Anne, now a middle-aged woman, is troubled by recent events in her life. Her husband, Gilbert, has been killed overseas as a medical doctor during World War II. Her two daughters are ... See full summary »
Based on the bestseller by Catherine Marshall, Christy tells the story of an idealistic nineteen year old who leaves the comforts of her city home to teach school in the impoverished ... See full summary »
It's September, 1915. Anne Shirley and Gilbert Blythe have been engaged for some time, but life seems to always get in the way of them actually getting married. They eventually want to resettle back in Avonlea, Prince Edward Island, despite Green Gables' dilapidated condition and the fact that they do not own it. But their latest detour takes them to New York City as Gilbert's tenure at Bellevue Hospital has been extended. Anne, who has resisted moving to New York City in the past with him, decides to go this time. While pursuing her writing career, she gets a job as a junior editor at Winfield Publishing, where she meets the company's star writer, Jack Garrison, who aspires to write more serious works than the pulp fiction he is required to churn out for Winfield. But not only affecting Anne and Gilbert's life but that of everyone they know, World War I takes hold and further complicates matters. Their respective war efforts separate the couple. As Anne tries to reconnect with ... Written by
This is the first film in the series not to be based on anything actually written by Lucy Maud Montgomery. But it is very loosely based on the 8th Anne novel "Rilla of Ingleside", actually written about Anne and Gilbert's 7th and youngest child, Rilla and her time during WWI. See more »
When Anne and Gil reunite, we see that Gil is a lot older than the last time we saw him. His hair is much more gray and his face has aged. However, in the next scene he is no longer aged and his hair is no longer gray. This can be explained in the commentary as the director and producer state that they shot the scene several months prior to the scene before. See more »
This is the most loving and generous thing anyone has ever done for me! It makes up for every unfulfilled dream I've ever contemplated!
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Maybe somebody should have told them L.M. Montgomery finished the series. . .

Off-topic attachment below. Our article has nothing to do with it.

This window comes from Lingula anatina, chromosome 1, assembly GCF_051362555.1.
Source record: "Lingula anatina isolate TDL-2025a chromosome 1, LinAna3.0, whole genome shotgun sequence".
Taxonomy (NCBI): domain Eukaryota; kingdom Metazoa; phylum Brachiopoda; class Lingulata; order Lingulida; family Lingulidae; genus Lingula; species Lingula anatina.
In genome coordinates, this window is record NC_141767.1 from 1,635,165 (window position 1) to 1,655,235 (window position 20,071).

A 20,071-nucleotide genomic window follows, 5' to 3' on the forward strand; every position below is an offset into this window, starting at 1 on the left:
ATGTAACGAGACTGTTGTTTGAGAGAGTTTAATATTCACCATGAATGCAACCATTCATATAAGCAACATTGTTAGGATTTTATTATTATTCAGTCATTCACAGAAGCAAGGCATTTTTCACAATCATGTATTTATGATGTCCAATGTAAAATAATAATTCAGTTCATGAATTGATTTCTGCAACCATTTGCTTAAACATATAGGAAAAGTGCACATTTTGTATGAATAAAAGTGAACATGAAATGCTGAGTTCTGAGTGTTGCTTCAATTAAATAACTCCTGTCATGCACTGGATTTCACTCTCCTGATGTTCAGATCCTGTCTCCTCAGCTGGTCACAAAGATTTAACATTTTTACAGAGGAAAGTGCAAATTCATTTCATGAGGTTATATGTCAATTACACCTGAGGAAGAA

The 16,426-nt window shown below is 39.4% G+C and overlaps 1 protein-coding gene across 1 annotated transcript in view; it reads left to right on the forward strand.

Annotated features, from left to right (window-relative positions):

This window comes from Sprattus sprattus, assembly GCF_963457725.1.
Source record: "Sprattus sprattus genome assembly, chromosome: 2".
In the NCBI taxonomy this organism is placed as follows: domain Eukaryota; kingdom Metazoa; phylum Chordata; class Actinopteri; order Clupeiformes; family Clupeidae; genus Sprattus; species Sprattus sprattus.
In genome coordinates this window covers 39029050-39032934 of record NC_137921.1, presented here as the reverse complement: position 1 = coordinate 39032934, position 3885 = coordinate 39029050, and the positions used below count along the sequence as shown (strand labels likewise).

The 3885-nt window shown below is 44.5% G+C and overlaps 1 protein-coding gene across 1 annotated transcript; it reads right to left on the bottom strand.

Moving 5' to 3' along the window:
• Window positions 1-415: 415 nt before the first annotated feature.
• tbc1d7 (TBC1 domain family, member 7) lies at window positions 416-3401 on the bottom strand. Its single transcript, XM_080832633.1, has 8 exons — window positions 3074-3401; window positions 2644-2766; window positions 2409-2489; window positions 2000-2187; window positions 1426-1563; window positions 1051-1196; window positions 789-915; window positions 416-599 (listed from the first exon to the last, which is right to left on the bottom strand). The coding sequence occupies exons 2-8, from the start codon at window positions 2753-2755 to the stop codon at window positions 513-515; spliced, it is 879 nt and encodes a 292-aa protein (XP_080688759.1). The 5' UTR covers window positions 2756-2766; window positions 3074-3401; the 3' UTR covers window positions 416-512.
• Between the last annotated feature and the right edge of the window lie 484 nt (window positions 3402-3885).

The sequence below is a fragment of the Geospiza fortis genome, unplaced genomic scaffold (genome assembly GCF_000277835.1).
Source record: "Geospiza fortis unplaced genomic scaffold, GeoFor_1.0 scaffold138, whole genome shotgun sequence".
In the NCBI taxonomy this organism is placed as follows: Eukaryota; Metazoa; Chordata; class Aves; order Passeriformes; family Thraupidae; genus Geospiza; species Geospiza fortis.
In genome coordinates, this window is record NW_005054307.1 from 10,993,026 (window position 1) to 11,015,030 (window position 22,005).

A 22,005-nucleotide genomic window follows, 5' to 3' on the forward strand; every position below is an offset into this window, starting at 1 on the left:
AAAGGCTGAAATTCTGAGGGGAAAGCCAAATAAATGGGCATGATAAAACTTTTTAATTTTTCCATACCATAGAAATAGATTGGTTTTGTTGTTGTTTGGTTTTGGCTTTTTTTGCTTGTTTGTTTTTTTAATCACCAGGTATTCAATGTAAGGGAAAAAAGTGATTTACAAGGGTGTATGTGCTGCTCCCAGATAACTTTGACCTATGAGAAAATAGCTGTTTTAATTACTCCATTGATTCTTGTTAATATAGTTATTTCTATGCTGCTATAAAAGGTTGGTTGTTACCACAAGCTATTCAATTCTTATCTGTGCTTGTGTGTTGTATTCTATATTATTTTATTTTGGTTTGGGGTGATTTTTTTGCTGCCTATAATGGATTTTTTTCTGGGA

For twelve years "Anne Fans" such as myself have been eagerly awaiting the third installment of the this much-loved series. Like many fans, I grew impatient and simply read the books. . .yes, all eight of them, just to find out what happened after they left us all hanging at "the bridge".
"Anne of Green Gables" was nearly perfectly faithful to the book, just as "Anne of Avonlea" ALMOST was, but where did they pull "The Continuing Story" out of? I think we all know where. . . but I think most of us still want to know why!
Lucy Maud Montgomery's original material would have been such a beautiful conclusion to the Anne/Gilbert love story. They married after he finished med school, they lived in pretty little cottage until he set up a practice in a place called Ingleside, where they raised seven children (not including Anne's first child who died in infancy). Montgomery even went on to write a book about Rilla, Anne's youngest daughter.
Speaking of her daughter, factually Rilla's boyfriend served in World War I! What an unnecessary leap in time!
Perhaps Kevin Sullivan can still fix the mess he made. I think it is possible to still go on with the story as it was intended to be told. . .I just don't see why they didn't do so to begin with.
There has been no closure in the "Anne of Green Gables" series. Anne and Gilbert's future life and family still remain a mystery to we who assumed that "The Continuing Story" would bring finality to the story that should have been a peaceful, satisfying classic just as it's predecessors were.
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